"In one sense the absorption of all into politics- the politicization of language, action, and deeds is the most brilliant of the errors with which political philosophy has to deal."

"If politics has no limits, is politics not itself the explanation of the whole?  Is politics itself a metaphysic and the explanation of all that is?"

28. At the Limits of Political Philosophy (Part 5) Chapter 2A

Chapter 2 on the sequence of political philosophy is a brief attempt to give the background of classical, medieval and modern political philosophy. It seeks to give some insight into each of the periods and the unity that belongs to understanding a limited political system.

"Philosophy depends on political philosophy.  The political realm must let what is not political have its own arena to be pursued in its own right if what is not political is to flourish.  The understanding that non-political things exist is the prerequisite for understanding the things that are political." 

"The common good of the polity is a good that allows private and transcendent goods to exist.  It is a recognition that these goods are also its good..."

29. At the Limits of Political Philosophy (Part 6) Chapter 2B

"Modernity is a struggle between the modern project inaugurated particularly by Machiavelli and Hobbes against classical and Christian theory." 

"Modernity in its autonomous sense sought to eliminate the question of God by solving the question of politics. Medieval political philosophy at its best sought to solve the question of God and thereby found a solution to the question of politics. "Seek ye first the kingdom of God and all these things will be added to you."

30. At the Limits of Political Philosophy (Part 7) Chapter 3A

Chapter 3 is on modernity. This is the expression used for modern political thought, its understanding and its nature. Basically, modernity is the effort to explain reality by a politics based on will in which nature and reason are removed as the basic tools to understand political things.

"Ironically, the anti-dogmatism and relativism on which Modernity is based end up by leaving mankind open to ideologies that claim no other truth but the human will to achieve whatever it wants.  No abiding human nature remains to criticize their concepts of human forms.  The reason for this ideological result is this: a world in which there is supposedly no natural order based on some mind or intelligence beyond man has no theoretic means to resist any claim that arises from human intelligence, particularly academic or collective intelligence."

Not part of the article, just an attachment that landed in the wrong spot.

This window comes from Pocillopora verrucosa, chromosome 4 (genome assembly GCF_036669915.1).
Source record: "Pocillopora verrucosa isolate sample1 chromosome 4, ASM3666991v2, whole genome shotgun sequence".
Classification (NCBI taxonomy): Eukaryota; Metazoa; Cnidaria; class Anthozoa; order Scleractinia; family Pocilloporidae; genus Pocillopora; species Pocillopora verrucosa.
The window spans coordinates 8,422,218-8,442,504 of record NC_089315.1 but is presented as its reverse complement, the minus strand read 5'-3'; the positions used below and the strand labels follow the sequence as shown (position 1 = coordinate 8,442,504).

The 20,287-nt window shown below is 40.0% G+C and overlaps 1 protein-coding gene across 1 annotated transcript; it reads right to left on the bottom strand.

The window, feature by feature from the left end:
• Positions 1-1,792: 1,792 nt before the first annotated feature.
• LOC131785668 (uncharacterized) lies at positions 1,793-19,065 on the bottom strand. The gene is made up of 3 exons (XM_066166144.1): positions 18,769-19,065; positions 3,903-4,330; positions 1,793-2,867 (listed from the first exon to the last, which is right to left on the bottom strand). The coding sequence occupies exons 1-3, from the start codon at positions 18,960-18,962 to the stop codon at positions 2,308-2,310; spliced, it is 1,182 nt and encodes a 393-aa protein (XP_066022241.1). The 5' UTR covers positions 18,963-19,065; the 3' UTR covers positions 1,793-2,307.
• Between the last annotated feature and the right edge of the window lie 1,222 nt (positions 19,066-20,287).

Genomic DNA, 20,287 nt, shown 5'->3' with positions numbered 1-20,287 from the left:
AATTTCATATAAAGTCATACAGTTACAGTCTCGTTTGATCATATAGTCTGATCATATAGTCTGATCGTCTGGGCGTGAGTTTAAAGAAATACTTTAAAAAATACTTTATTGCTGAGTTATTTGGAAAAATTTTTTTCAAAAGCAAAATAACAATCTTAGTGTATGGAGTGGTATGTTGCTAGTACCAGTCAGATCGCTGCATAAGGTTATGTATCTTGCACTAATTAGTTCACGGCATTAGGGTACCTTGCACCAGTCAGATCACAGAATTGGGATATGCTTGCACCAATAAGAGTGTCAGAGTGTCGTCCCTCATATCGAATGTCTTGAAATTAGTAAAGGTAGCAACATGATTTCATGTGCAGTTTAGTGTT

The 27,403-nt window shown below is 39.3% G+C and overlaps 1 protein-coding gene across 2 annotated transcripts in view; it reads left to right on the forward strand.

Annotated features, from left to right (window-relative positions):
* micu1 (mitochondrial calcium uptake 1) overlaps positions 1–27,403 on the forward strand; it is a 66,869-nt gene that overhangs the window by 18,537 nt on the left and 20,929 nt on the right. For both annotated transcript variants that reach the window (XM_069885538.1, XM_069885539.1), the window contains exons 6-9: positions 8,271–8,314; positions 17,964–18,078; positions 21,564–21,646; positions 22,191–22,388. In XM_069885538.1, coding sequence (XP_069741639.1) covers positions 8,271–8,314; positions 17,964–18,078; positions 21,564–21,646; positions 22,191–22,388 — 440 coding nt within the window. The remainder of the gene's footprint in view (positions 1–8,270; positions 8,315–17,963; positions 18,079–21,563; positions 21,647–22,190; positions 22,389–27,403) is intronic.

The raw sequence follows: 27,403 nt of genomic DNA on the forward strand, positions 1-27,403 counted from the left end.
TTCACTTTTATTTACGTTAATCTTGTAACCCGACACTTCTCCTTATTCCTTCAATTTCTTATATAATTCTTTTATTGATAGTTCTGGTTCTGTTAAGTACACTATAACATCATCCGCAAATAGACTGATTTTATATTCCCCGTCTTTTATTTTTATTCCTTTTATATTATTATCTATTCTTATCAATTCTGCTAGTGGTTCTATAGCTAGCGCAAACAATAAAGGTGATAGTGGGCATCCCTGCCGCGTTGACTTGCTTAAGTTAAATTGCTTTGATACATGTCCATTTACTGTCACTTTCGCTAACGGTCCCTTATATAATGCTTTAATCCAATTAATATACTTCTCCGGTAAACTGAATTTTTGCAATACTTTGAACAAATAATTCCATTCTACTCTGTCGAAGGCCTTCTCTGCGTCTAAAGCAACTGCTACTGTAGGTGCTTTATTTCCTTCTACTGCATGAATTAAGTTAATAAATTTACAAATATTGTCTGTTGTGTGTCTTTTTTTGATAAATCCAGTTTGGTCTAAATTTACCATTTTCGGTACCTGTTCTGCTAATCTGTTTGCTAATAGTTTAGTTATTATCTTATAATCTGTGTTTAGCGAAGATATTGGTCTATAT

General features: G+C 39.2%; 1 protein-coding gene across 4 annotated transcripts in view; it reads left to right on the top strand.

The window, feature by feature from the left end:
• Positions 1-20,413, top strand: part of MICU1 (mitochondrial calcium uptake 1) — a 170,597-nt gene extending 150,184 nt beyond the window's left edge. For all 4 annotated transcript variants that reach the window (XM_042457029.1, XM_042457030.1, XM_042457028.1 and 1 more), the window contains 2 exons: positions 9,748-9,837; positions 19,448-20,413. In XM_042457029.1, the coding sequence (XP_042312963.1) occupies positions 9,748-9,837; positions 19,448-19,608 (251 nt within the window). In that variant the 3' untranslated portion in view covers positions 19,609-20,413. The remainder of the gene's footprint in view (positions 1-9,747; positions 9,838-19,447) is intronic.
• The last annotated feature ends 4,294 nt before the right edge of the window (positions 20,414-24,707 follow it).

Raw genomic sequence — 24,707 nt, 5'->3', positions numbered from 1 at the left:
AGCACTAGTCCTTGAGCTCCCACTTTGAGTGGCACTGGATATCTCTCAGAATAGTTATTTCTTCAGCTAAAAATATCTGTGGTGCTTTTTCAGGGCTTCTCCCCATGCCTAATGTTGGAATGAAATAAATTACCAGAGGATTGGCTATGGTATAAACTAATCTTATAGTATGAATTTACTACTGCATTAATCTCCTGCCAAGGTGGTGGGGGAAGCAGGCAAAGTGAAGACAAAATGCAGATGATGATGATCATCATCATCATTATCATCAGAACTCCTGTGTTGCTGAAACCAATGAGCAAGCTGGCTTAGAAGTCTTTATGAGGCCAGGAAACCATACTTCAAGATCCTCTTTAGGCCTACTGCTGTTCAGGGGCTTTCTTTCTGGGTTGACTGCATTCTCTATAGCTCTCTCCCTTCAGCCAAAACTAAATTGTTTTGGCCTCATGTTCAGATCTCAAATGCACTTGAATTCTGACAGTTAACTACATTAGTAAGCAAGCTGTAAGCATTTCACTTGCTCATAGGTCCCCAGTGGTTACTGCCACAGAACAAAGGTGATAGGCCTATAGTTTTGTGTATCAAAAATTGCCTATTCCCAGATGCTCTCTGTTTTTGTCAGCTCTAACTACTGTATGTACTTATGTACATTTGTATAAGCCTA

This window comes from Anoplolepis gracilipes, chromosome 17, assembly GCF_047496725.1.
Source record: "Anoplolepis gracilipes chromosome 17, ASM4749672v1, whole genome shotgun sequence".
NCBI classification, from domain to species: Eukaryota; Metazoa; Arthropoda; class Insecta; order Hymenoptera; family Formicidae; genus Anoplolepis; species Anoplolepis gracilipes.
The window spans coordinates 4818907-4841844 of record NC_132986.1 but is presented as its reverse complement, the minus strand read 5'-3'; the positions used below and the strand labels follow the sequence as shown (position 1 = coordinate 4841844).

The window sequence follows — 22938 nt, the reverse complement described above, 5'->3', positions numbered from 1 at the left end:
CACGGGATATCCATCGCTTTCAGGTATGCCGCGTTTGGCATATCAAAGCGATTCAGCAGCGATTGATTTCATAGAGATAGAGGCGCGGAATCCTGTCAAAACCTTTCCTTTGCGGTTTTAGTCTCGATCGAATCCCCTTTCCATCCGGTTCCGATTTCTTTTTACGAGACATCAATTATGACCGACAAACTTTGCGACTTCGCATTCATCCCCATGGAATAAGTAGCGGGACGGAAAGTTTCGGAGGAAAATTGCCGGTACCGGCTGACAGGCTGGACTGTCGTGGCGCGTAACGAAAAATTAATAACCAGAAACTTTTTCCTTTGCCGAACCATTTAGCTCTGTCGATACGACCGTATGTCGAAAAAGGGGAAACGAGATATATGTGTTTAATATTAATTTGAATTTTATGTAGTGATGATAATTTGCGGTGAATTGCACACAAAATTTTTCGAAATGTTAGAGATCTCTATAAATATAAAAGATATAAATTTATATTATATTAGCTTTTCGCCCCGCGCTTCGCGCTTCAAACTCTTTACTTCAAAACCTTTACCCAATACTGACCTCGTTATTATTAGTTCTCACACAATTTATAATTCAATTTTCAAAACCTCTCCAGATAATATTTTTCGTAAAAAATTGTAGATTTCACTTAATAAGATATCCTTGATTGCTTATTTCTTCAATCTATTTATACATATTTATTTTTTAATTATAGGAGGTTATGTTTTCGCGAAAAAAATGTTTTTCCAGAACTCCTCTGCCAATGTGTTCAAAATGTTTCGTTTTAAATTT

31. At the Limits of Political Philosophy (Part 8) Chapter 3B

"What distinguishes modern from classical or medieval thought is not that there are necessarily more people who do evil things in the modern world, but that what is considered to be evil depends exclusively on a human decision subject to nothing other than itself. " 

"We now know what human nature might produce if left to itself,  On examining what this will DID do when left to itself--and this is the purpose of the history of the brilliant errors of modernity-- we can reject the claim that the best regime is what has happened in modernity. " 

"Modernity has produced regimes that were better than others.  It has also produced the worst regimes in history.  It has not produced any best regime."

32. At the Limits of Political Philosophy (Part 9) Chapter 4A

Chapter 4 on evil and political realism goes into the question of why is there evil in the world and its relation to politics. Politics in one sense has to be concerned with the realities of evil, yet it cannot provide the explanation or remedy for it in all its forms. To think rightly about evil we  have to think rightly about God.

"Whatever we may think of its cause, some fundamental disorder exists in human nature for which an account needs to be made both in theory and in practice."

"At no point do political philosophy, theology, and philosophy meet in more perplexing and tormented circumstances than in the question of the roots and causes of the disorders of action and heart that we cannot deny exist except by embracing some theological or philosophical illusion."

"No one can avoid the perplexities caused by evil.  No one can fail to seek some accounting for it.  No education is complete that does not at some point seriously confront the reality of evil among human begins."

33. At the Limits of Political Philosophy (Part 10) Chapter 4B